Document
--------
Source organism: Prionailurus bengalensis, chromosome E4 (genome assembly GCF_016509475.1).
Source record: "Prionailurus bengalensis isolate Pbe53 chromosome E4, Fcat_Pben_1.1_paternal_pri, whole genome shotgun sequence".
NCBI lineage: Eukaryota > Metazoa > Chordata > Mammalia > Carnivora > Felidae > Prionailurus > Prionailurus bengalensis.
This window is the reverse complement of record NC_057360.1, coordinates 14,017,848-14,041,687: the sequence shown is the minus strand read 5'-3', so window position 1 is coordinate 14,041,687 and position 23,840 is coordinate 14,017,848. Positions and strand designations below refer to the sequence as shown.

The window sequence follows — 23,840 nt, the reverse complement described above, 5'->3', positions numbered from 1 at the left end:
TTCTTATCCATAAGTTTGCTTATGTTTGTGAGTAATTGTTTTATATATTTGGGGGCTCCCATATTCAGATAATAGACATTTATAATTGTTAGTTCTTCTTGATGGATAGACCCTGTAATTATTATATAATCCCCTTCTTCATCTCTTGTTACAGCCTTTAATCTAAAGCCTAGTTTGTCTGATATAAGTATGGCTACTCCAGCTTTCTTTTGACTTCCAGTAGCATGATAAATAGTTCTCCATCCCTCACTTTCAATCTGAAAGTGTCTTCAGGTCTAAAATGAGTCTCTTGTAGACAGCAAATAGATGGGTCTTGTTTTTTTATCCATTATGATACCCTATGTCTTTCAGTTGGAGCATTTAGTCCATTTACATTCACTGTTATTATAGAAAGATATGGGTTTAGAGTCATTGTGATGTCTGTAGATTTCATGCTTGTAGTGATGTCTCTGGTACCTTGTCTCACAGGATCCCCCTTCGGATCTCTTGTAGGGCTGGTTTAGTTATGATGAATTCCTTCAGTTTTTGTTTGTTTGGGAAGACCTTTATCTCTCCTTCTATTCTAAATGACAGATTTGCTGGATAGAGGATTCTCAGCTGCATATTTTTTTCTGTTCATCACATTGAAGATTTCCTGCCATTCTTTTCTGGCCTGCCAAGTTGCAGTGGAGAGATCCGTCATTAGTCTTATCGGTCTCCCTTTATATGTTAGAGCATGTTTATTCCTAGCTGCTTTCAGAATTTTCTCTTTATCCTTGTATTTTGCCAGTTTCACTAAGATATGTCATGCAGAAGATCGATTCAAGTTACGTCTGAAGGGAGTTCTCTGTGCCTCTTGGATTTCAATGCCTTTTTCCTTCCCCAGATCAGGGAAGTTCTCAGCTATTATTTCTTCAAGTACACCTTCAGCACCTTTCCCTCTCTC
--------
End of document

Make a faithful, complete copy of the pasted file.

Source organism: Prionailurus bengalensis, chromosome E4 (genome assembly GCF_016509475.1).
Source record: "Prionailurus bengalensis isolate Pbe53 chromosome E4, Fcat_Pben_1.1_paternal_pri, whole genome shotgun sequence".
NCBI lineage: Eukaryota > Metazoa > Chordata > Mammalia > Carnivora > Felidae > Prionailurus > Prionailurus bengalensis.
This window is the reverse complement of record NC_057360.1, coordinates 14,017,848-14,041,687: the sequence shown is the minus strand read 5'-3', so window position 1 is coordinate 14,041,687 and position 23,840 is coordinate 14,017,848. Positions and strand designations below refer to the sequence as shown.

The window sequence follows — 23,840 nt, the reverse complement described above, 5'->3', positions numbered from 1 at the left end:
TTCTTATCCATAAGTTTGCTTATGTTTGTGAGTAATTGTTTTATATATTTGGGGGCTCCCATATTCAGATAATAGACATTTATAATTGTTAGTTCTTCTTGATGGATAGACCCTGTAATTATTATATAATCCCCTTCTTCATCTCTTGTTACAGCCTTTAATCTAAAGCCTAGTTTGTCTGATATAAGTATGGCTACTCCAGCTTTCTTTTGACTTCCAGTAGCATGATAAATAGTTCTCCATCCCTCACTTTCAATCTGAAAGTGTCTTCAGGTCTAAAATGAGTCTCTTGTAGACAGCAAATAGATGGGTCTTGTTTTTTTATCCATTATGATACCCTATGTCTTTCAGTTGGAGCATTTAGTCCATTTACATTCACTGTTATTATAGAAAGATATGGGTTTAGAGTCATTGTGATGTCTGTAGATTTCATGCTTGTAGTGATGTCTCTGGTACCTTGTCTCACAGGATCCCCCTTCGGATCTCTTGTAGGGCTGGTTTAGTTATGATGAATTCCTTCAGTTTTTGTTTGTTTGGGAAGACCTTTATCTCTCCTTCTATTCTAAATGACAGATTTGCTGGATAGAGGATTCTCAGCTGCATATTTTTTTCTGTTCATCACATTGAAGATTTCCTGCCATTCTTTTCTGGCCTGCCAAGTTGCAGTGGAGAGATCCGTCATTAGTCTTATCGGTCTCCCTTTATATGTTAGAGCATGTTTATTCCTAGCTGCTTTCAGAATTTTCTCTTTATCCTTGTATTTTGCCAGTTTCACTAAGATATGTCATGCAGAAGATCGATTCAAGTTACGTCTGAAGGGAGTTCTCTGTGCCTCTTGGATTTCAATGCCTTTTTCCTTCCCCAGATCAGGGAAGTTCTCAGCTATTATTTCTTCAAGTACACCTTCAGCACCTTTCCCTCTCTC